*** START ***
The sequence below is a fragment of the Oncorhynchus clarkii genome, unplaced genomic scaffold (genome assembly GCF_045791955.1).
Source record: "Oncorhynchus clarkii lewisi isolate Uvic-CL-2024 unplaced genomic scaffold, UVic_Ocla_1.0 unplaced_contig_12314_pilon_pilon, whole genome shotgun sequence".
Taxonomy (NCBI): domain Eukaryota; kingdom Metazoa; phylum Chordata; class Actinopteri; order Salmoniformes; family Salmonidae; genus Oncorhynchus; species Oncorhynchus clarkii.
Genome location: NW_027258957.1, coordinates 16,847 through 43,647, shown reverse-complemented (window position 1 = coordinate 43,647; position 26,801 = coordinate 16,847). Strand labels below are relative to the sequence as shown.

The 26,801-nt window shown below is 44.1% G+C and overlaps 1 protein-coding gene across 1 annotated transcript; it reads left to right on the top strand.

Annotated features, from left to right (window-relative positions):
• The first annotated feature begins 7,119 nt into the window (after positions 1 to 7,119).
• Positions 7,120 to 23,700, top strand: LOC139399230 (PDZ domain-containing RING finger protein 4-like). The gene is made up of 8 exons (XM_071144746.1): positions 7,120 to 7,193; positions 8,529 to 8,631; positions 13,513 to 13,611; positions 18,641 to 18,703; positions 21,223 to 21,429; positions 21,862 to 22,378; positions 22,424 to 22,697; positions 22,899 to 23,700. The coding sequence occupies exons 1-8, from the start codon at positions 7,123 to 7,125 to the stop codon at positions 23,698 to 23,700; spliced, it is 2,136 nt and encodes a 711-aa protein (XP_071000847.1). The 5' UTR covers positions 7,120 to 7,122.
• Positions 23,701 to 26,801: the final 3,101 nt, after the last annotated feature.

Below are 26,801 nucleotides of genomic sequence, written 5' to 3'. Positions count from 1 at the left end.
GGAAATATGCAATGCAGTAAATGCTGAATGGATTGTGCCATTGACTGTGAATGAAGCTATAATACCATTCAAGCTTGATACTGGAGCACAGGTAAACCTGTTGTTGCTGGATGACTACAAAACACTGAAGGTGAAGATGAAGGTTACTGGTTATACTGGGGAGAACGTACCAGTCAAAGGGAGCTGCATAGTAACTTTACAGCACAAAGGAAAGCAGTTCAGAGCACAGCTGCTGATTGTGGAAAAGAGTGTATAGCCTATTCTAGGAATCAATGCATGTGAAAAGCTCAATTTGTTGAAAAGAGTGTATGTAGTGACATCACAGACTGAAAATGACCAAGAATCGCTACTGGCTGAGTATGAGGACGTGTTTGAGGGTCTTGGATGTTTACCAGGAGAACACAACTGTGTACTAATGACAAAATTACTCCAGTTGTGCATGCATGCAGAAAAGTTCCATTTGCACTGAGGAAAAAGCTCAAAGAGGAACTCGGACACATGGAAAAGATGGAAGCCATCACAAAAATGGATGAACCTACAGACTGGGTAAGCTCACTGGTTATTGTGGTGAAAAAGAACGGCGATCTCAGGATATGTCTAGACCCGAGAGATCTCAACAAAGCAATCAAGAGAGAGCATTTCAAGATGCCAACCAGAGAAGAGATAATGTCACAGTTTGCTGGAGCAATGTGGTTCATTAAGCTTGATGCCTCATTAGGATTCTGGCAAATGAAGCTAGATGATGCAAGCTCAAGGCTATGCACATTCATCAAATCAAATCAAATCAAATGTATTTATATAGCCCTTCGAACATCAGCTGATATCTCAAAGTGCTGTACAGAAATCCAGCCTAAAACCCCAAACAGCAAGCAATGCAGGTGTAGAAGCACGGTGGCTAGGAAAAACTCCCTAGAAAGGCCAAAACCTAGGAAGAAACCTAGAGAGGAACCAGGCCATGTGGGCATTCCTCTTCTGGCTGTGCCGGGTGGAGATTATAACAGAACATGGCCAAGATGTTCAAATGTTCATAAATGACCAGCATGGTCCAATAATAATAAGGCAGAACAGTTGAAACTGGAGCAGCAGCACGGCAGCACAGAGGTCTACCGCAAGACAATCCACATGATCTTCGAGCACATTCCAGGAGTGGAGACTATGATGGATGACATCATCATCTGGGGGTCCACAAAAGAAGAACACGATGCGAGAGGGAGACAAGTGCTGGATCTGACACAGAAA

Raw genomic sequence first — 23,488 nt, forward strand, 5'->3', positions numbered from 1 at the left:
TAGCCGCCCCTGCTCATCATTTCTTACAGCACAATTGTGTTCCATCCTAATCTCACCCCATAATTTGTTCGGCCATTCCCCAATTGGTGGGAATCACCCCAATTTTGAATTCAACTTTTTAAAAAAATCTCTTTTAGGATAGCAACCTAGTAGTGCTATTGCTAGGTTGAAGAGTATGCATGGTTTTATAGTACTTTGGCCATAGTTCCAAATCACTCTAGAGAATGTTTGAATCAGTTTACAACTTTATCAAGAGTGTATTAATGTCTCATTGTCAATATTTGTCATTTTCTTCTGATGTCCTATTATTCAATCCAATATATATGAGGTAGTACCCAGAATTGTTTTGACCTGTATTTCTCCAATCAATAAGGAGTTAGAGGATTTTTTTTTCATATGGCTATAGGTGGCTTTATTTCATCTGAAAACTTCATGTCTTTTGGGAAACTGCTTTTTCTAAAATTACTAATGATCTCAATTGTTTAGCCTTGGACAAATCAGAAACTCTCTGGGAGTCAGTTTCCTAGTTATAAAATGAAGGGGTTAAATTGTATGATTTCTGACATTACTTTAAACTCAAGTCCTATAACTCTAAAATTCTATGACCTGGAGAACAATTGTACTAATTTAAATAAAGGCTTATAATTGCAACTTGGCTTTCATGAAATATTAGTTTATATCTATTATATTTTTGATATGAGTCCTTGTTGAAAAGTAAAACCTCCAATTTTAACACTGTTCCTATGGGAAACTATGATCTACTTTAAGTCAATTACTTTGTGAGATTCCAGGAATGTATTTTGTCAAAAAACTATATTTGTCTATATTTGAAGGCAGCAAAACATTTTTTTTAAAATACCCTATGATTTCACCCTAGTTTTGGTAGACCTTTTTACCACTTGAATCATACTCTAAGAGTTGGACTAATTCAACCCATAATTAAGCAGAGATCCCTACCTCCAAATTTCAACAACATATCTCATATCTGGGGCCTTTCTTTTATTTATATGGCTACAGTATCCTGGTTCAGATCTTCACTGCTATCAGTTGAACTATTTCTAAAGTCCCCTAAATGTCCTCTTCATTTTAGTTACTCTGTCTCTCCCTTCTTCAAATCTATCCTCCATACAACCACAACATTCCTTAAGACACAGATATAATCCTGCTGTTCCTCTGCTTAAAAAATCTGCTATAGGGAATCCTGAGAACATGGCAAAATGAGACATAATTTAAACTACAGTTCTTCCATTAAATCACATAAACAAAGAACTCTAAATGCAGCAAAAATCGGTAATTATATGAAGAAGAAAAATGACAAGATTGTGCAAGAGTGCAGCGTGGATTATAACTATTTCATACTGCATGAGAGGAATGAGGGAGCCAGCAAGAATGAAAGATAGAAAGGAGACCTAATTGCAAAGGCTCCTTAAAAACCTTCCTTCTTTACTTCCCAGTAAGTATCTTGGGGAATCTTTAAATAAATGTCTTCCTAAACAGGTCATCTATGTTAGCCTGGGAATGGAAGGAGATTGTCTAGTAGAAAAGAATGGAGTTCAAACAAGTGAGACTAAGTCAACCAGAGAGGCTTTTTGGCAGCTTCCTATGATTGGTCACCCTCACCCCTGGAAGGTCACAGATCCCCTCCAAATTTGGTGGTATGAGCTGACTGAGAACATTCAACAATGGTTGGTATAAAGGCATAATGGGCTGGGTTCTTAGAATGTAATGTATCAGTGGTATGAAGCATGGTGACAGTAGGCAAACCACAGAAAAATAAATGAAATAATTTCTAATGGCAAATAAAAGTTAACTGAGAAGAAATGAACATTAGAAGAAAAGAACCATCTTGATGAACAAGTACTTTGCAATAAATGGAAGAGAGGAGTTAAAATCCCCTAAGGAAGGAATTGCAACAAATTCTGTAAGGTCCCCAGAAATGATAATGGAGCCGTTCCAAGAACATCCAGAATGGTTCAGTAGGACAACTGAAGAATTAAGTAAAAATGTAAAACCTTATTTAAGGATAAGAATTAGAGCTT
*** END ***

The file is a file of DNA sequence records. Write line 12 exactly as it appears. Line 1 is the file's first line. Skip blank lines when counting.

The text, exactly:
Raw genomic sequence first — 23,488 nt, forward strand, 5'->3', positions numbered from 1 at the left: